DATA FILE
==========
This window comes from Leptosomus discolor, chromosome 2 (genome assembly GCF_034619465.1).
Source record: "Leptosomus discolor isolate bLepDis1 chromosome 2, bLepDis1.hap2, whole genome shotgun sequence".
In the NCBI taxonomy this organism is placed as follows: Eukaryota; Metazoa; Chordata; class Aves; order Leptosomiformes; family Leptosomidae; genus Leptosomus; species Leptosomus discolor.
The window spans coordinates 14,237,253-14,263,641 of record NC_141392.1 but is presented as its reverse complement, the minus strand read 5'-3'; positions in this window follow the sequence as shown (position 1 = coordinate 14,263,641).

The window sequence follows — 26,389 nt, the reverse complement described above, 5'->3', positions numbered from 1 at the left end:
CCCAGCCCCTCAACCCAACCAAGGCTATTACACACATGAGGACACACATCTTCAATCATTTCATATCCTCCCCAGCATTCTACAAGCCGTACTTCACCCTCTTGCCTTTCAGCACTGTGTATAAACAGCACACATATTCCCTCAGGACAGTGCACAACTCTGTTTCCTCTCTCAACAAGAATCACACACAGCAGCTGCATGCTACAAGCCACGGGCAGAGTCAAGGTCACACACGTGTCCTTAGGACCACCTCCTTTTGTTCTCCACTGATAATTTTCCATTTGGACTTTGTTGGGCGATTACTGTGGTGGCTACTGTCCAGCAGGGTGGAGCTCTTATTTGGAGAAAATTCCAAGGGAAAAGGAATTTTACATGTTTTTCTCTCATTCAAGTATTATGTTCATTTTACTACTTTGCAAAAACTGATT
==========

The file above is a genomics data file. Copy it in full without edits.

This window comes from Leptosomus discolor, chromosome 2 (genome assembly GCF_034619465.1).
Source record: "Leptosomus discolor isolate bLepDis1 chromosome 2, bLepDis1.hap2, whole genome shotgun sequence".
In the NCBI taxonomy this organism is placed as follows: Eukaryota; Metazoa; Chordata; class Aves; order Leptosomiformes; family Leptosomidae; genus Leptosomus; species Leptosomus discolor.
The window spans coordinates 14,237,253-14,263,641 of record NC_141392.1 but is presented as its reverse complement, the minus strand read 5'-3'; positions in this window follow the sequence as shown (position 1 = coordinate 14,263,641).

The window sequence follows — 26,389 nt, the reverse complement described above, 5'->3', positions numbered from 1 at the left end:
CCCAGCCCCTCAACCCAACCAAGGCTATTACACACATGAGGACACACATCTTCAATCATTTCATATCCTCCCCAGCATTCTACAAGCCGTACTTCACCCTCTTGCCTTTCAGCACTGTGTATAAACAGCACACATATTCCCTCAGGACAGTGCACAACTCTGTTTCCTCTCTCAACAAGAATCACACACAGCAGCTGCATGCTACAAGCCACGGGCAGAGTCAAGGTCACACACGTGTCCTTAGGACCACCTCCTTTTGTTCTCCACTGATAATTTTCCATTTGGACTTTGTTGGGCGATTACTGTGGTGGCTACTGTCCAGCAGGGTGGAGCTCTTATTTGGAGAAAATTCCAAGGGAAAAGGAATTTTACATGTTTTTCTCTCATTCAAGTATTATGTTCATTTTACTACTTTGCAAAAACTGATT